Thinking of introducing healthy food for picky eaters? Picky eating is a situation where a child or adult prefers only a particular set of foods and beverages.
There is often a high level of reluctance to try other types of food. In milder cases, this isn’t a problem because the child or adult can adapt to the situation somewhat by trying at least a small quantity of new food). However, in extreme cases of picky eating, a person only eats only a handful of food types (or sometimes, just one kind of food), and he/she does so for years.
Extreme cases of picky eating can cause a person just to eat one type of food, like pizza or ice cream bars, and the idea of just trying new food can trigger feelings of physical revulsion.
Assisting a child or adult who shows signs of picky eating is important because they can become easily malnourished if they don’t have the internal willpower to fix how they eat.
Of course, small children and pre-teens have less control over what they do, so adults have to help by deciding for them what they must eat daily.
Is picky eating a sign of autism?
Some autistic individuals can show signs of picky eating, but it’s not a major sign of this developmental issue. The first task of an adult caring for an autistic individual with a picky eating tendency is to rule out other possible reasons why the behavior is being exhibited.
Do remember that autism is a spectrum, and each ‘pass’ in the autism spectrum brings with it unique challenges and factors that have to be taken into consideration. Picky eating should not be used for determining whether a person is autistic or not.
Psychology of Picky Eaters
Picky eating is more commonly observed in children because there is an instinctual component to it. Children develop and exhibit the “disgust response“ about tasting novel food items. In time, however, as a child grows up and understands how the world works, the “disgust response” goes away, or at least, is regulated to more reasonable levels.
Take note also that children learn what to eat by watching what others in the family eat. So a child that grew up eating fried turkey legs, mac and cheese, and other fatty foods will have some trouble adapting to a new diet that features lots of fresh fruit and moderately cooked vegetables. Eating is as much a biological action as it is a product of behavioral molding from childhood.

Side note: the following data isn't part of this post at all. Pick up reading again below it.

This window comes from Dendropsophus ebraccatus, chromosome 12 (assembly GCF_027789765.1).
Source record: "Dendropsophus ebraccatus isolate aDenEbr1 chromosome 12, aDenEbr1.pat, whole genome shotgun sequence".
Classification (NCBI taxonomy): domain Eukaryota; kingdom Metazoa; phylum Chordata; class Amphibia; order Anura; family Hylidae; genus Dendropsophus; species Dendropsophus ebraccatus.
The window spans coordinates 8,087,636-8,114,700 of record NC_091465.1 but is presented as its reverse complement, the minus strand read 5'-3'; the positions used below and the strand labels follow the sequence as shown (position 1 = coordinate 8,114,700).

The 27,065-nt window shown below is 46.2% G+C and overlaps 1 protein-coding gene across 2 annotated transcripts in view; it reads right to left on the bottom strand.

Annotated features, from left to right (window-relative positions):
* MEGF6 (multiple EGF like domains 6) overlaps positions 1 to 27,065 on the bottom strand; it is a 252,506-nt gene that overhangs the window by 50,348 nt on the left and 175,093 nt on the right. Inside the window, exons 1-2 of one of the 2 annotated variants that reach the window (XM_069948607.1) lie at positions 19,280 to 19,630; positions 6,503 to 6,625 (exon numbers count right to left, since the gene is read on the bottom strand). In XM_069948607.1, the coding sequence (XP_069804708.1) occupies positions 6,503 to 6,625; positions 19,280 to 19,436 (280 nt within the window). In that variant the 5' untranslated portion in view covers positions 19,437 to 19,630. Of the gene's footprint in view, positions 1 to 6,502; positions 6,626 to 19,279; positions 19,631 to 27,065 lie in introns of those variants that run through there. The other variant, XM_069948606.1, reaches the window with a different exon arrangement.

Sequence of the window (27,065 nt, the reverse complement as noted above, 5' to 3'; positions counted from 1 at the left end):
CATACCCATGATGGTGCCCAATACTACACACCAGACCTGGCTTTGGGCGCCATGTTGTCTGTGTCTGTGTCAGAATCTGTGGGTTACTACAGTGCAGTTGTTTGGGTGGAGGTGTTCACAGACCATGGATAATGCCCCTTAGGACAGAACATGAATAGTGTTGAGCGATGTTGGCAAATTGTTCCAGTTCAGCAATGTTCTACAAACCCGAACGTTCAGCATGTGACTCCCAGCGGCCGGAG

Whether you are dealing with a child or an adult, you must avoid adding too much stress to the activity of getting him/her to eat new food. In children, eating disorders are often triggered like sleeper bombs because some children are forced to eat stuff they don’t like.
Every person is unique, so what doesn’t matter to you, or what has the least impact on you, can have an explosive and long-lasting impact on other people. It’s just how psychological responses work because we come from different backgrounds, and we have different tolerances to the things that we experience in life.
Can you reward a child for eating new things? Perhaps once or twice, but on the whole, there is no proof that rewarding kinds after eating food items that they consider disgusting have any positive effect on their behaviors on the whole. This may be since kids (especially the older ones) understand the concept of rewards, and they maybe do something for the benefit, but the action itself does not resolve the root of the behavior as we know it.
How to Fix a Picky Eater
The best approach so far, especially with kids that don’t know yet how to rationalize things in their lives, is to decide what is served in the dining table and then allow the picky eater to decide how much of the new food he/she is going to eat.
This approach integrates the concept of gradual exposure, which is also used extensively in psychotherapeutically treating problems like this one. Through gradual exposure and by integrating the idea of self-control, people can overcome things like phobias and picky eating.
How many times does a person have to see and eat something new before he/she considers it acceptable?
According to experts, the average person needs to encounter a new food item a whopping 10 to 20 times before acceptance, and normalization finally takes place. So you must be patient with picky eaters because lifelong changes to their diet are not going to take place with just one tasting or exposure. It’s going to be an ongoing effort to help a picky eater overcome his pickiness.
Healthy Snacks for Picky Eaters
What should a picky eater eat? What are healthy meals for picky eaters?
Picky eaters don’t have special dietary needs; they’re just particular with what they want to eat. So the answer to this question is the same answer for everyone else on Earth. Picky eaters need to consume meals that have a good mix of macronutrients and micronutrients. Grains, lean cuts of meat, vegetables, fruit, and dairy – this has always been a good combination, and they provide a good overview of the spectrum of food items that are best for the development of the body. If you have a kid at home who doesn’t want to try anything else, the following food items might rekindle his/her interest in trying new things:
- High-fiber biscuits with dark chocolate
- Fresh juice made with vegetables and fruits
- Smoothies made with chocolate, fruits, and vegetables
- Oatmeal bars paired with fruit
- Baked oatmeal with fruits and other whole food ingredients
- Soups and broths made with meats and vegetables
- Homemade pizza where you get to control the toppings
- Dishes with lots of cheese (you can eat broccoli and other veggies easily because the cheese will mostly mask the vegetable flavors)